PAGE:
In the short term I’m not that bothered because my bank have already refunded the cash, as is their way when investigating potential fraud cases, but I would certainly like to know how this happened in the first place so I can prevent it from happening again…

Cheers

Tim…

Oracle.com passwords

Just a quick note for anyone who has missed the Oracle Security alerts email. If you downloaded either Enterprise Manager 11g or Oracle Database 11.2.0.2 before November 17th last year then you downloaded a version of OUI that sent unencrypted passwords for your oracle.com SSO account to Oracle over the intertubes. Not Good. Oracle have [...]

Diff’ing AWR reports

I don’t know if you are ever asked to compare to AWR periods. AWR period comparison is pretty easy if you have access to the two periods in the same AWR repository. AWR in the same repository can be compared with

SELECT * FROM TABLE(
    dbms_workload_repository.awr_diff_report_text(
         [db_id ],
         [instance id],
         120, -- start snapshot id
         121, -- end snapshot id
         [db_id of target,
         [instance id] ,
         122, -- start snapshot id
         123  -- end snapshot id));

and it can be run for single instance as

SELECT * FROM TABLE(
       dbms_workload_repository.awr_diff_report_text(
              (select dbid from v$database),
              1,
              120, -- start snapshot id
              121, -- end snapshot id
              (select dbid from v$database),
              1,
              122, -- start snapshot id
              123  -- end snapshot id));

This puts out a bit of a messy but useful report.
A similar, but cleaner simpler report that I partially designed can be run from OEM

but what if someone sends you two AWR reports? How can they be compared? These days I’m receiving at least a couple a week to compare, so I put together a compare script.
usage:
udiffs.sh [type] file1 file2
where type

  • sevt = system events , ie wait events
  • stats = system statistics
  • load = load profile section
  • init = init.ora

for example

udiffs.sh sevt awr1.txt awr2.txt
... Statistics requested is load
... 1st report.txt
... 2nd report.txt

============================= load_psec ==============================
Name                               Ratio 1/2   Value1     Value2     Delta
Physical_reads:                   :    0.29:    266.20:    905.33:    639.13
Physical_writes:                  :    0.70:    585.32:    836.75:    251.43
Logons:                           :    0.86:      1.27:      1.48:      0.21
Logical_reads:                    :    1.04: 747342.68: 718259.28:  -29083.4
Redo_size:                        :    1.17:3516126.09:2995591.47:   -520535
Sorts:                            :    1.31:   3981.16:   3027.78:   -953.38
User_calls:                       :    1.38:  16476.53:  11948.71:  -4527.82
Parses:                           :    1.39:   4541.51:   3279.06:  -1262.45
Executes:                         :    1.44:  10619.75:   7350.55:   -3269.2
Hard_parses:                      :    1.89:      0.17:      0.09:     -0.08
Block_changes:                    :    2.38:  18936.62:   7942.27:  -10994.3

============================= load_ptrx ==============================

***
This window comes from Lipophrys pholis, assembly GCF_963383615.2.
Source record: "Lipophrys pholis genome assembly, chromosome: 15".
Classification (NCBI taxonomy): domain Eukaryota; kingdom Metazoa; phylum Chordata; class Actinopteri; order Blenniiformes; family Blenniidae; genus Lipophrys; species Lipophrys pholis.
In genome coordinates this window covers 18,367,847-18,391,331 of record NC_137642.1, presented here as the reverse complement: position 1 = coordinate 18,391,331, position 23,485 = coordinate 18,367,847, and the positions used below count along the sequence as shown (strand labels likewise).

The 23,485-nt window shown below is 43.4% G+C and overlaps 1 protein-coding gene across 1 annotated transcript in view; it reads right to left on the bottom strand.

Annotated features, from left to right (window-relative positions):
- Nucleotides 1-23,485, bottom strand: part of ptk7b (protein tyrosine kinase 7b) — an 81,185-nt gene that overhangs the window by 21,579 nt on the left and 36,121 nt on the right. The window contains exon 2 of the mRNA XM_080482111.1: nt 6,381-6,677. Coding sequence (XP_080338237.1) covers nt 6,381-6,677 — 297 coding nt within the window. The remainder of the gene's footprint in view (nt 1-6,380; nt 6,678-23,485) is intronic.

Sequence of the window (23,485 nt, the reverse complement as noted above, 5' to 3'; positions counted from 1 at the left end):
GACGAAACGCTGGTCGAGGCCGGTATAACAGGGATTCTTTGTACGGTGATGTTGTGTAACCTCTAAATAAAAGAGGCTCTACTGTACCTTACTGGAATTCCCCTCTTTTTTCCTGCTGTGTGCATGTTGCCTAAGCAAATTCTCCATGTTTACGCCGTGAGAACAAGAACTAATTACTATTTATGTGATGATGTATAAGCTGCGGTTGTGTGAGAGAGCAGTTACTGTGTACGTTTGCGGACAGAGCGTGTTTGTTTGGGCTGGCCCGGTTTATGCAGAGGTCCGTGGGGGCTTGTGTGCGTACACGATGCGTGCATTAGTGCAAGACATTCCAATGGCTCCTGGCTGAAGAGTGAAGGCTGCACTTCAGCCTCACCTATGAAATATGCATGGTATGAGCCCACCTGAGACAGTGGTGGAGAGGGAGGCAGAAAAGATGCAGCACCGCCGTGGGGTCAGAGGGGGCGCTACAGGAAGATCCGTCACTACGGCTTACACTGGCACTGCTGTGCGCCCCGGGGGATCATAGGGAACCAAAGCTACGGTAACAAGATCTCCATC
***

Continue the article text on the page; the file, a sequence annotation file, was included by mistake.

Name                               Ratio 1/2   Value1     Value2     Delta
Logons:                           :    0.00:      0.00:      0.01:      0.01
Physical_reads:                   :    0.11:      0.43:      3.94:      3.51
Physical_writes:                  :    0.26:      0.95:      3.64:      2.69
Logical_reads:                    :    0.39:   1218.11:   3123.70:   1905.59
Redo_size:                        :    0.44:   5730.99:  13027.80:   7296.81
Sorts:                            :    0.49:      6.49:     13.17:      6.68
User_calls:                       :    0.52:     26.86:     51.96:      25.1
Parses:                           :    0.52:      7.40:     14.26:      6.86
Executes:                         :    0.54:     17.31:     31.97:     14.66
Block_changes:                    :    0.89:     30.87:     34.54:      3.67

of course if your AWR report is an html file, then the current script won’t work. One workaround is to run the html through a text converter like
http://www.nirsoft.net/utils/htmlastext.html

Again the script is available here: udiffs.sh


This script was originally written back before statspack and was based on utlstat. If you look closely you will even see that the code is actually modified by Connie Dialeris, aka the writer of statspack. Before Connie put together statspack, she was looking at the usability of my scripts. I had written a couple of scripts, collect.sh and utlstat.sh. The idea of these scritps was to continuously looped collecting database statistics to flat files. Flat files were used to avoid an extra overhead of inserting data into the database. The data could be formatted the into a utlstat like report with utlstat.sh. Instead of writting a diff report on the raw data, I wrote a diff report that could be used for two different utlstat reports from customers as well as the raw data. This strategy was lucky because it was easy to update the diff script for statspack and AWR.

Oracle Security Training, Home For Christmas and a belated happy new year

I started to write this blog post more than two weeks ago when I returned home for Christmas after travelling and working away for most of the last 3 months or so teaching training classes, doing security audits and also....[Read More]

Posted by Pete On 04/01/11 At 07:21 PM